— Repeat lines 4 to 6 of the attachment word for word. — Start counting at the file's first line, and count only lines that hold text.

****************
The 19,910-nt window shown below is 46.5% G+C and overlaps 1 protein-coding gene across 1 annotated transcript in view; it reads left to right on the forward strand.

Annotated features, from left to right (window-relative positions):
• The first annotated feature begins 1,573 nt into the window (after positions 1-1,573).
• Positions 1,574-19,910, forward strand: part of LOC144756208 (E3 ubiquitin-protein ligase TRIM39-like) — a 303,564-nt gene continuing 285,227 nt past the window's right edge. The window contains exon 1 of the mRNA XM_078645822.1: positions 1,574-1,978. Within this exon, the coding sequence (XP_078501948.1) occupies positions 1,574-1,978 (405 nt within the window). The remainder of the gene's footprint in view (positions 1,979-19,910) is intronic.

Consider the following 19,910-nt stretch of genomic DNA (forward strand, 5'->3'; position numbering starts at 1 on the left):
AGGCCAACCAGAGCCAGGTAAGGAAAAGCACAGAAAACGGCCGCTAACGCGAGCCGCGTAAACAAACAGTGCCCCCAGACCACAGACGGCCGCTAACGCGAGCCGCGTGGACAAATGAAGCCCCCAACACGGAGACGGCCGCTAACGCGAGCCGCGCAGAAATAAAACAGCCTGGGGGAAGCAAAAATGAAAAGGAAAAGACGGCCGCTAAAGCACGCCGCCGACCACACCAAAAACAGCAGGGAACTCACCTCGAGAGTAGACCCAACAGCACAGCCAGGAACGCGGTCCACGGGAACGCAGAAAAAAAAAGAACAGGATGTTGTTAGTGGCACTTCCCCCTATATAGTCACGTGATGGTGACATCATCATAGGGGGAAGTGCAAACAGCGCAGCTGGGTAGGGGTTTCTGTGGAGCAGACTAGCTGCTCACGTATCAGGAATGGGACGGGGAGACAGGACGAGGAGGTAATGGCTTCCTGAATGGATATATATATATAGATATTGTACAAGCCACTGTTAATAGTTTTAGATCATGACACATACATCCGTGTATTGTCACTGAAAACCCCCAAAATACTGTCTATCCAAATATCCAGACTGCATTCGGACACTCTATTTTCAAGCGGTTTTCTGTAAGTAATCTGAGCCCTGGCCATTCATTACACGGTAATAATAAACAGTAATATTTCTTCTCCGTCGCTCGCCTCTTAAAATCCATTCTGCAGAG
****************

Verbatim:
• Positions 1,574-19,910, forward strand: part of LOC144756208 (E3 ubiquitin-protein ligase TRIM39-like) — a 303,564-nt gene continuing 285,227 nt past the window's right edge. The window contains exon 1 of the mRNA XM_078645822.1: positions 1,574-1,978. Within this exon, the coding sequence (XP_078501948.1) occupies positions 1,574-1,978 (405 nt within the window). The remainder of the gene's footprint in view (positions 1,979-19,910) is intronic.

Consider the following 19,910-nt stretch of genomic DNA (forward strand, 5'->3'; position numbering starts at 1 on the left):
AGGCCAACCAGAGCCAGGTAAGGAAAAGCACAGAAAACGGCCGCTAACGCGAGCCGCGTAAACAAACAGTGCCCCCAGACCACAGACGGCCGCTAACGCGAGCCGCGTGGACAAATGAAGCCCCCAACACGGAGACGGCCGCTAACGCGAGCCGCGCAGAAATAAAACAGCCTGGGGGAAGCAAAAATGAAAAGGAAAAGACGGCCGCTAAAGCACGCCGCCGACCACACCAAAAACAGCAGGGAACTCACCTCGAGAGTAGACCCAACAGCACAGCCAGGAACGCGGTCCACGGGAACGCAGAAAAAAAAAGAACAGGATGTTGTTAGTGGCACTTCCCCCTATATAGTCACGTGATGGTGACATCATCATAGGGGGAAGTGCAAACAGCGCAGCTGGGTAGGGGTTTCTGTGGAGCAGACTAGCTGCTCACGTATCAGGAATGGGACGGGGAGACAGGACGAGGAGGTAATGGCTTCCTGAATGGATATATATATATAGATATTGTACAAGCCACTGTTAATAGTTTTAGATCATGACACATACATCCGTGTATTGTCACTGAAAACCCCCAAAATACTGTCTATCCAAATATCCAGACTGCATTCGGACACTCTATTTTCAAGCGGTTTTCTGTAAGTAATCTGAGCCCTGGCCATTCATTACACGGTAATAATAAACAGTAATATTTCTTCTCCGTCGCTCGCCTCTTAAAATCCATTCTGCAGAG